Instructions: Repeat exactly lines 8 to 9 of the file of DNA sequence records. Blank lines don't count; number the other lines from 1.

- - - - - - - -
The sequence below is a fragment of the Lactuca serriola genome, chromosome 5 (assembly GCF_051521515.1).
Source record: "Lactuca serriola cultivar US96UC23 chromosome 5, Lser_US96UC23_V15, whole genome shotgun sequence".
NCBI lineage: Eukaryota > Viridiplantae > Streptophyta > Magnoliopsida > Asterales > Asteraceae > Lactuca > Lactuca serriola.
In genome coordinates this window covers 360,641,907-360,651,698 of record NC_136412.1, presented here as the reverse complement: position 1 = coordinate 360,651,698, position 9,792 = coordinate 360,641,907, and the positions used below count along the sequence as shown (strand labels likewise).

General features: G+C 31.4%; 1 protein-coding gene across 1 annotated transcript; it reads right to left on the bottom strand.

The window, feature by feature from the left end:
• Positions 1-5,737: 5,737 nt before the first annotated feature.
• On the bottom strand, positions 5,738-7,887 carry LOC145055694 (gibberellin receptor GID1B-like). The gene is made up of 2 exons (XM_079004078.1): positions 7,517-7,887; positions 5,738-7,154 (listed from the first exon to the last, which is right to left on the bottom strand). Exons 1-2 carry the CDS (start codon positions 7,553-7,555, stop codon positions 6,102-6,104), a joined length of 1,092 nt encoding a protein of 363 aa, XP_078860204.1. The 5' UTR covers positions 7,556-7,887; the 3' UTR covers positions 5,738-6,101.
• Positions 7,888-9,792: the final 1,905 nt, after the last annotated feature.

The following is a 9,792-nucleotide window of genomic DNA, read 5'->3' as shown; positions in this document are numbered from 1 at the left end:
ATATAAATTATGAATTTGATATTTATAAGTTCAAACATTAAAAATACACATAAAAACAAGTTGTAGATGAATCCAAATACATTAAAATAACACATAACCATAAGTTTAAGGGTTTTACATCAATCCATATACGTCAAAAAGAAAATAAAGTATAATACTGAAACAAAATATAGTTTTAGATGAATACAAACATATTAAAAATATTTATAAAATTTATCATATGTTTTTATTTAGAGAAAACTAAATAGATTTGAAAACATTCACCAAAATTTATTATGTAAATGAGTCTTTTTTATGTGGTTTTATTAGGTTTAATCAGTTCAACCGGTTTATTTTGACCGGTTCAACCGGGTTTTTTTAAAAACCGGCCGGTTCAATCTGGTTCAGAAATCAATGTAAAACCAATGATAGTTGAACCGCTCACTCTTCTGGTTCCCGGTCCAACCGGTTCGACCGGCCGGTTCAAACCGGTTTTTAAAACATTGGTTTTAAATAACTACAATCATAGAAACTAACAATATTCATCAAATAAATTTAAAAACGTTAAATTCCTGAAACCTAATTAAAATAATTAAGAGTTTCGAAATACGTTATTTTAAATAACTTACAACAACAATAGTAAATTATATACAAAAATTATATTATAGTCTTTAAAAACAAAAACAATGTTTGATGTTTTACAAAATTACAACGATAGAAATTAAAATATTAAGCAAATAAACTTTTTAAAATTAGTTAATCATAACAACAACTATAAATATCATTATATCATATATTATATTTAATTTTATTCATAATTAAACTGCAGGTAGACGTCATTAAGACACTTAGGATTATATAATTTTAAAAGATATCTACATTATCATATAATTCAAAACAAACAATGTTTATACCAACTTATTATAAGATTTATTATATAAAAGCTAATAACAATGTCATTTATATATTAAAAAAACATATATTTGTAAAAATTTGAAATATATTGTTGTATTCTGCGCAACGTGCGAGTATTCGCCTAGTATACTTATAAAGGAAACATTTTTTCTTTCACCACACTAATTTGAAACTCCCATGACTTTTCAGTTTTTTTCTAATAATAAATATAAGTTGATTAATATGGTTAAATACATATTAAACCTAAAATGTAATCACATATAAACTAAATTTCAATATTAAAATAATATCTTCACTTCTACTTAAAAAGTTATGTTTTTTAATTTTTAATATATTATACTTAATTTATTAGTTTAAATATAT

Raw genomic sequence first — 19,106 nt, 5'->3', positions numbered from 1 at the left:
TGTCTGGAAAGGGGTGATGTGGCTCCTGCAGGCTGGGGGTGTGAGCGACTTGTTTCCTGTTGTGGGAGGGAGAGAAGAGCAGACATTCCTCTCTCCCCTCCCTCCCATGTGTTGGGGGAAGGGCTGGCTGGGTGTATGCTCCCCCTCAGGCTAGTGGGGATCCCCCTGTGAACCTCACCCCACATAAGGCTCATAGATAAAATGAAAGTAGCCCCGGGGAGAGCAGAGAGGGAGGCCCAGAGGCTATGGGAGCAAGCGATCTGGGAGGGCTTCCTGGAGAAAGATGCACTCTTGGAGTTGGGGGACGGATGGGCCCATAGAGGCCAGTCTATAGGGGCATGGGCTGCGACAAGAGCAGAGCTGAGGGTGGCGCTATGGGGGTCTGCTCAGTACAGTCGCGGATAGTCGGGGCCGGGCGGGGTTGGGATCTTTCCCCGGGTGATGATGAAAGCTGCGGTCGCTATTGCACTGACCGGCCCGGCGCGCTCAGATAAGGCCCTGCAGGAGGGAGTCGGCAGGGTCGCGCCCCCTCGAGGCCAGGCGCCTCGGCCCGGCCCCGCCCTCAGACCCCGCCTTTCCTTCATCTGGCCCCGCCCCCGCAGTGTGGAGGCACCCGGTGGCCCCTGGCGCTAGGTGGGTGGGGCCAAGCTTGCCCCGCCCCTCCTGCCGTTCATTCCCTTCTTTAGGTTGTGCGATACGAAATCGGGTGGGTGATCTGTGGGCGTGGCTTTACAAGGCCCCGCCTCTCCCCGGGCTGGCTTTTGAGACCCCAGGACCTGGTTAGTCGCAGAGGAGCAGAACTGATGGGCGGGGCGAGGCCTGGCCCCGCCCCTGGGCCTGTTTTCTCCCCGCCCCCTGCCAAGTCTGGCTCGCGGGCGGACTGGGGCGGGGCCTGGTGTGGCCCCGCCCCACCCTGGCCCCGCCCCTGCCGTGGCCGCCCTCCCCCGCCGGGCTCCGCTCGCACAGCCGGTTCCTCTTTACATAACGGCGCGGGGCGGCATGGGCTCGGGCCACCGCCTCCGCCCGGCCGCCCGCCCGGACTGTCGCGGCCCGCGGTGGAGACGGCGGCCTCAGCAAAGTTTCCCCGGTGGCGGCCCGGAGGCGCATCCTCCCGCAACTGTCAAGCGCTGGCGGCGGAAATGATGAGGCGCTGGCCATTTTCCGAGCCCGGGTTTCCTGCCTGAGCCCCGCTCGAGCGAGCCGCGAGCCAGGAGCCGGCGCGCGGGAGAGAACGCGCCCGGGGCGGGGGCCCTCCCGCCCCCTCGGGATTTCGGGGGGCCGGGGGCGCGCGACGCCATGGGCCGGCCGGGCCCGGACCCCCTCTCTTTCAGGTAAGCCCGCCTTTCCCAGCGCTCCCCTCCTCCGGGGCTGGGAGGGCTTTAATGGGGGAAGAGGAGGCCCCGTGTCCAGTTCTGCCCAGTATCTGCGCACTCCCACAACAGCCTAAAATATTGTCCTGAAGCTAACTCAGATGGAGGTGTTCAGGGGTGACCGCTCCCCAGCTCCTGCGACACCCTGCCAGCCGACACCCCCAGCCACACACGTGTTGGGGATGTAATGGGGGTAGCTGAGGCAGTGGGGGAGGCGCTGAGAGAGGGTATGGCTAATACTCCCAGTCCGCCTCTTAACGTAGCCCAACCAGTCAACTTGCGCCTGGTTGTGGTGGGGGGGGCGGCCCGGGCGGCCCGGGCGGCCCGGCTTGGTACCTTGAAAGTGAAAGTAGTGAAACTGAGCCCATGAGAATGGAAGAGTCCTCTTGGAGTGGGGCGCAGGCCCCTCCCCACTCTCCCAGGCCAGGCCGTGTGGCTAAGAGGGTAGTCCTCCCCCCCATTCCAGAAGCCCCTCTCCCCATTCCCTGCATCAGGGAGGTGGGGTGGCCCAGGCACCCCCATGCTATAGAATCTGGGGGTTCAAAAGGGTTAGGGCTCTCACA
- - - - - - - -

• On the bottom strand, positions 5,738-7,887 carry LOC145055694 (gibberellin receptor GID1B-like). The gene is made up of 2 exons (XM_079004078.1): positions 7,517-7,887; positions 5,738-7,154 (listed from the first exon to the last, which is right to left on the bottom strand). Exons 1-2 carry the CDS (start codon positions 7,553-7,555, stop codon positions 6,102-6,104), a joined length of 1,092 nt encoding a protein of 363 aa, XP_078860204.1. The 5' UTR covers positions 7,556-7,887; the 3' UTR covers positions 5,738-6,101.
• Positions 7,888-9,792: the final 1,905 nt, after the last annotated feature.